Late last month, Senator Bernie Sanders traveled to Canada to see firsthand what the United States can “learn” from our northern neighbor’s single-payer healthcare system.
The pied piper of single-payer praised the Canadian system profusely, declaring that there is not “any debate” about whether “the quality of care is as good or better than the United States.”
This rationing of care is by design. In Canada, health care is free at the point of service. That means people pay nothing when they visit the doctor.
Since Canadian health officials can’t use co-pays or co-insurance to steer people toward the most cost-effective treatments and providers, they have only one way to constrain spending. And that’s by limiting access to medical services.
In Ontario, for example, the number of hospital beds has plummeted from more than 33,000 in 1990 to just 19,000 in 2016. Nationwide, six in ten nurses believe that hospitals don’t have enough staff members.
Consequently, wait times are terrible. According to the Fraser Institute, a Canadian think tank, the median patient waited about 20 weeks for “medically necessary” treatments and procedures last year. That’s more than double the wait time in 1993.
In the United States, only 8% of patients wait more than four months for non-emergency surgery.
Canadian patients who need specialized care wait even longer. For example, the median patient waits nearly 47 weeks for brain surgery. One Ontario doctor estimated that the earliest that one of her patients could see a neurologist was four and a half years.
Patients in need of orthopaedic surgery wait more than 15 weeks to see a specialist, after receiving a referral from their general practitioner. Then they typically wait another 22 weeks to actually receive treatment.
Despite the demand for care that these waits signify, dozens of orthopedic surgeons are unemployed in Canada. “Scores of empty operating rooms (are) sitting idle every night across Canada,” wrote Adam Kassam, chief resident in the department of Physical Medicine & Rehabilitation at the University of Western Ontario, in an opinion piece for the Canadian Broadcast Company.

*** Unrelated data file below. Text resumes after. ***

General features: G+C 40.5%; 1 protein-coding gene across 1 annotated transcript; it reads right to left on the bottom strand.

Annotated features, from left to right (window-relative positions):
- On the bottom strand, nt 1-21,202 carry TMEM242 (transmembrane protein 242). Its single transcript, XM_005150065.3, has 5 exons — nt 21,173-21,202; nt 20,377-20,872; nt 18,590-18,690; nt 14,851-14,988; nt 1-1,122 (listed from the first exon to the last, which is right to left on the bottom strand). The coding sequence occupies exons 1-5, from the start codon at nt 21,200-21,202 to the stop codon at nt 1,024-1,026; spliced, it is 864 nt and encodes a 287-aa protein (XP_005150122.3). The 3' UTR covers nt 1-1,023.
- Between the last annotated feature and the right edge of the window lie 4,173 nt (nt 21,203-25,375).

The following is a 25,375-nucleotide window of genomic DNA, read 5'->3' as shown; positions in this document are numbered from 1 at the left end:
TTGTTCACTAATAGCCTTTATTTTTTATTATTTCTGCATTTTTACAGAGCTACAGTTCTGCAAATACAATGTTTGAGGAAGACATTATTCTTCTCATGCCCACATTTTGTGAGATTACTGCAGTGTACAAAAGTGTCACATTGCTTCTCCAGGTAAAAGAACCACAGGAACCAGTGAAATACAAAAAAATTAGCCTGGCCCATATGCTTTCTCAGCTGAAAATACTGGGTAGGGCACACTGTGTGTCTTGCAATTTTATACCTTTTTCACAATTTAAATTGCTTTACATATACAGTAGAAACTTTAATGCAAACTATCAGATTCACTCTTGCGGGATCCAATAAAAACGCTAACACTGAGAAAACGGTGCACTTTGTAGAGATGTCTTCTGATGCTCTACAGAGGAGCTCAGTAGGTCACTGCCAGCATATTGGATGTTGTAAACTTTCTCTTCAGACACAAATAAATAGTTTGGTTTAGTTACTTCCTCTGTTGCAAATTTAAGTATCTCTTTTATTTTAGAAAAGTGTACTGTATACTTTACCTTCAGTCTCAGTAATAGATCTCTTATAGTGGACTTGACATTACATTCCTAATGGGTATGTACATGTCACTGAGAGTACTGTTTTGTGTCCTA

Waits are particularly long in rural provinces. Last year, the median patient in New Brunswick waited 39 weeks between referral from a general practitioner and receipt of treatment from a specialist. In Nova Scotia, the media patient waited nearly 35 weeks.
Even Canadians in need of emergency care must stand in line. Three in ten patients wait at least four hours before being seen by a doctor at the ER. Only 11% of Americans wait that long.
People seeking routine care fare no better. Last year, nearly six in ten Canadians were unable to secure a doctor’s appointment within 48 hours. By contrast, 55% of Americans are able to walk into a doctor’s office or schedule a same-day or next-day appointment.
This rationing forces patients to wait in pain as their conditions worsen. Consider the story of Jennifer White. The 26-year old Canadian suffers from intense seizures. After visiting her general practitioner this past February, Jennifer was told the earliest she could see an epilepsy specialist was more than a year later, according to CTV News, a Canadian broadcaster.
Or consider Angela Burgera, an art gallery owner in Alberta. She experienced severe hip pain that hindered her walking. After being put on a long wait list to receive a hip replacement, she shelled out thousands of dollars to seek treatment in the Cayman Islands, she told the Huffington Post earlier this year.
She’s not alone. In 2014 and 2015, a whopping 100,000 patients left Canada to obtain treatment elsewhere.
During his tour earlier this month, Senator Sanders called on Canadians to “be a little bit louder” in their defense of their healthcare system. “How is it that here in Canada, they provide quality health care to all people?” he asked.
The answer is simple — they don’t.